Madurai’s cultural richness owes much to the village of Vilachery. Here, around 200 artisans, all hailing from pottery communities, have played a pivotal role in keeping the region’s heritage alive.
They create a remarkable number of around 100 clay dolls daily, and these creations are then fired to perfection in kilns.
It was the visionary efforts of the Velar community, particularly the First Three Men of the Velar community—Sadasiva Velar, Suran Velar, and Thangaraman Velar — who laid the foundation for this legacy in 1965.
Interestingly, they specialised in crafting terracotta horses as offerings for Ayyanar temples.This village once served as a destination for kids seeking traditional toys, Golu bommai (clay dolls), and undiyal (piggy banks), all handcrafted with care and skill by the local artisans.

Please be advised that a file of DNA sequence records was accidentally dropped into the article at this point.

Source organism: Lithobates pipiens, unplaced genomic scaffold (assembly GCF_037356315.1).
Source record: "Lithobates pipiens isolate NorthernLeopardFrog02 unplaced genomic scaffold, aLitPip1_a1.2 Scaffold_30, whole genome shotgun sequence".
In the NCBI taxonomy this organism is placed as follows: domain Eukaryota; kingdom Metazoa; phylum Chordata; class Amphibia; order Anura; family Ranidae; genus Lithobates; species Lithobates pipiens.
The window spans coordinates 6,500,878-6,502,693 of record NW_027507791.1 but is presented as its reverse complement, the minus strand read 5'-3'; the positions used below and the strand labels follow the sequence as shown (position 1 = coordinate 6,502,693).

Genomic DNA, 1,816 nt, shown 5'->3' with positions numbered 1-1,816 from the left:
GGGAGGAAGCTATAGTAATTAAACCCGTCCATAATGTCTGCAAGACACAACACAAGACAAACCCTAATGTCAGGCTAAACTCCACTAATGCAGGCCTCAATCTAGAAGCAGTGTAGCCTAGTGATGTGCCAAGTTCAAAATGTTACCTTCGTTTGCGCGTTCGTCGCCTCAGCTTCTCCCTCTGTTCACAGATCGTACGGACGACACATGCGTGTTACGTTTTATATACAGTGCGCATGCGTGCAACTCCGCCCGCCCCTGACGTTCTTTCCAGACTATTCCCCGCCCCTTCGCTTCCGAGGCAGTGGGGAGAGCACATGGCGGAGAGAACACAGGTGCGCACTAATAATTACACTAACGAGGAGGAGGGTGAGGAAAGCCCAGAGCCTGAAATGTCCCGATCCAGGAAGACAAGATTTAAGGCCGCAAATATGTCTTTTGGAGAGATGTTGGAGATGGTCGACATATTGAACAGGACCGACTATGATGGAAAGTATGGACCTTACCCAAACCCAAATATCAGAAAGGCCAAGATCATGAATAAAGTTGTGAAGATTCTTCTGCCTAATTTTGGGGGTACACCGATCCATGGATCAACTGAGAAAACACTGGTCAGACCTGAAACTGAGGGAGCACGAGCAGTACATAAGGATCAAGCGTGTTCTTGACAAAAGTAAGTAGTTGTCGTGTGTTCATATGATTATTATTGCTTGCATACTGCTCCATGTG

Following a multi-stage process throughout the year, the dolls created in Vilachery hold true to tradition. Crafted primarily from clay, these dolls are further strengthened with fibres from elephant dung, showcasing the unique techniques that have been passed down through generations. The artisans meticulously.
The casting of dolls predominantly takes place from January to March, harnessing the warmth of the summer sun. The addition of basic paint layers extends until July, with the final artistic touches culminating in August and September, just in time for the shopping season.
Most dolls measure up to 1.5 feet in height. For larger dolls that stand beyond two feet, paper mesh is employed as a lighter alternative. These larger creations, despite their size, retain the delicate detailing that makes them exceptional.
The integration of machines into the production process is gaining increased popularity, with a vision to enhance efficiency. Some artisans are even exploring the potential of computer-assisted design, aiming to establish exclusive showrooms in major cities.